Dario Cecchini is the product of a long line of patriarchal butchery.  For eight generations and two hundred and fifty years the Cecchini family has handed down the craft from father to son in the town of Panzano in Chianti.  The cows traditionally bred for the business was the Chianina, an ancient breed of cow typical of inland Tuscany.  Today, Dario gets Chianina meat from the Fontodi farm in Panzano.  The Cecchini family philosophy prided itself on the compassionate death of the cow.  The cow was to live a good, long life in a shared relationship with the family.  It would work hard in the fields, and help the family tend to the farm.  Growing up, Dario was never fed expensive cuts of meat; often he and his family ate what was left over, and what the family did not sell that day.  He didn’t have his first steak until the age of eighteen.  This goes along with the idea that his father stressed: in order to slaughter the cow compassionately, the entirety of the cow must be eaten.  The point, Dario argues, is that the butcher must use the whole cow from head to tail to respect its death.  Dario once said he was “fine with being reborn as a cow” (Zachary Norwak, Intervista con Dario Cecchini, Food In Italy).  In congruence with this statement, I have divided Dario’s life into a series of characteristics.  Each of which represents a body part of the cow that correlates to a particular aspect of Dario’s life, the first of which being the stomach for accountability.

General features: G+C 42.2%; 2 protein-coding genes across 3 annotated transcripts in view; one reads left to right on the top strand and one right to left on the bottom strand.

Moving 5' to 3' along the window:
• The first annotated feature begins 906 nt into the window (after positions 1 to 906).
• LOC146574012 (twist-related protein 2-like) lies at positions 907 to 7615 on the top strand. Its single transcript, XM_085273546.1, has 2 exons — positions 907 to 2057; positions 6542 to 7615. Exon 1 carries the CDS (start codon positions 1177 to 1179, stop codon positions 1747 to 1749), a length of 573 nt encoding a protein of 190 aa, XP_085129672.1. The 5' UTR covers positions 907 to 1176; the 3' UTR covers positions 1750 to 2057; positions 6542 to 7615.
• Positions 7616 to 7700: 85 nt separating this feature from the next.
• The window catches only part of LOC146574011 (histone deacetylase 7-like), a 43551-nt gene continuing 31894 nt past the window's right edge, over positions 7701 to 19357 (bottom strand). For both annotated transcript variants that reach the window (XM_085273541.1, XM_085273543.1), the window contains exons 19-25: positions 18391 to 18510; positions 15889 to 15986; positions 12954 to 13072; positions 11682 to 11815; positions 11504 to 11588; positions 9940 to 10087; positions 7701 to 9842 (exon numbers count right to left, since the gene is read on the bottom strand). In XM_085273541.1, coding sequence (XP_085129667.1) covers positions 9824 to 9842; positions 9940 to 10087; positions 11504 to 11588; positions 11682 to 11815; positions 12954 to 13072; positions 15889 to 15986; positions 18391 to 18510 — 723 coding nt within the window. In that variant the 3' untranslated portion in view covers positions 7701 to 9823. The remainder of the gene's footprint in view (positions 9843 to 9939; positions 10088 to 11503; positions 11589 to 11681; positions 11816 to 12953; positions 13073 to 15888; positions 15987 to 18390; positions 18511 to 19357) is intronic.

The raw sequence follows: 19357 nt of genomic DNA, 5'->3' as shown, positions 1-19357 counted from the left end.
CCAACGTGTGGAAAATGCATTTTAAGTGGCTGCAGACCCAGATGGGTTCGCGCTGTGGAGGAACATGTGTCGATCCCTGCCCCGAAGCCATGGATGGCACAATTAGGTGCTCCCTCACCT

Stomaco (Stomach): ACCOUNTABLE

Dario’s character was first tested when he broke Cecchini family tradition by moving away from his hometown of Panzano to Pisa.  In Pisa, he attended veterinary school.  As a child, he did not take part in learning the craft of butchery from his father.  His father didn’t share the craft with Dario because he lacked curiosity for the business.  In fact he did not believe in slaughtering animals whatsoever, which is why he pursued veterinary school.  After halfway through six years of schooling, however, he heard the news his father was dying.  His mother died soon before, and he quickly realized he would be the head of the family.  Therefore he forwent his pursuit of veterinary school and went back to Panzano.  There he realized he had to find a way to support his family, and he did so by following in his father’s footsteps.  His father recommended he learn the craft through a long time friend and teacher, “The Maestro.”

Schiena (Back): PERSEVERANT

Dario worked hard for awhile under an apprenticeship with “The Maestro” in order to learn what was necessary to own a butcher shop.  He knew nothing about meat or butchery, and at the young age of twenty he was forced to not only participate a in a craft he did not believe in, but also doing so while supporting his family.  Perhaps because it was in his blood, or simply because “his story suggests that a meaningful life is less about doing what you love, and more about striving to love what you must do” (Anand Giridharadas, Embracing an Unchosen Path in Italy, NY Times).  Either way, Dario has risen through the ranks within the last couple decades, and he has made quite the impact on the meat industry.  His popularity rivals him to some as the world’s best butcher.  People from all over the world come to Panzano, originally a relatively unknown town, to have a meal at his restaurant.  His humility and passion for his business is apparent.  He welcomes incoming consumers with the story of his family and his belief in the respect for the cow.  His charisma and the family environment keep costumers returning for years to come.  The Cecchini family business, nonetheless, would not have thrived as it has without Dario’s unyielding commitment to the philosophy.  To this day Dario holds the Cecchini tradition true: every cut of meat is equal, and the treatment of the animal and preparation of the meat are essentials in respecting the animal.